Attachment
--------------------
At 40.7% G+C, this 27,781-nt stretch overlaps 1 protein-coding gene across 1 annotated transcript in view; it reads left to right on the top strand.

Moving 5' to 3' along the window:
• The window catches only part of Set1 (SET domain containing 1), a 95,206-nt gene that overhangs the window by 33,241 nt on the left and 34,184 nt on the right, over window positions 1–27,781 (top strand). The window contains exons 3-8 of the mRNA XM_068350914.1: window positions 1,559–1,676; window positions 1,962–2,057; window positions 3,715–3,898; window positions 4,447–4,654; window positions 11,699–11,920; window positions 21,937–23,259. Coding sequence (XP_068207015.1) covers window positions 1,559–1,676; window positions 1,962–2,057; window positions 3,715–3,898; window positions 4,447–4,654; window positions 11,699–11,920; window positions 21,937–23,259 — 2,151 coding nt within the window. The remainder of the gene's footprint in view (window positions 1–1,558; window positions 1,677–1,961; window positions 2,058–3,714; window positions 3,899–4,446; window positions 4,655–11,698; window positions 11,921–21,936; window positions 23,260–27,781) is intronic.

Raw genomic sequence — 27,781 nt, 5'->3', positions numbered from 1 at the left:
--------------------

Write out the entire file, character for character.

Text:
At 40.7% G+C, this 27,781-nt stretch overlaps 1 protein-coding gene across 1 annotated transcript in view; it reads left to right on the top strand.

Moving 5' to 3' along the window:
• The window catches only part of Set1 (SET domain containing 1), a 95,206-nt gene that overhangs the window by 33,241 nt on the left and 34,184 nt on the right, over window positions 1–27,781 (top strand). The window contains exons 3-8 of the mRNA XM_068350914.1: window positions 1,559–1,676; window positions 1,962–2,057; window positions 3,715–3,898; window positions 4,447–4,654; window positions 11,699–11,920; window positions 21,937–23,259. Coding sequence (XP_068207015.1) covers window positions 1,559–1,676; window positions 1,962–2,057; window positions 3,715–3,898; window positions 4,447–4,654; window positions 11,699–11,920; window positions 21,937–23,259 — 2,151 coding nt within the window. The remainder of the gene's footprint in view (window positions 1–1,558; window positions 1,677–1,961; window positions 2,058–3,714; window positions 3,899–4,446; window positions 4,655–11,698; window positions 11,921–21,936; window positions 23,260–27,781) is intronic.

Raw genomic sequence — 27,781 nt, 5'->3', positions numbered from 1 at the left: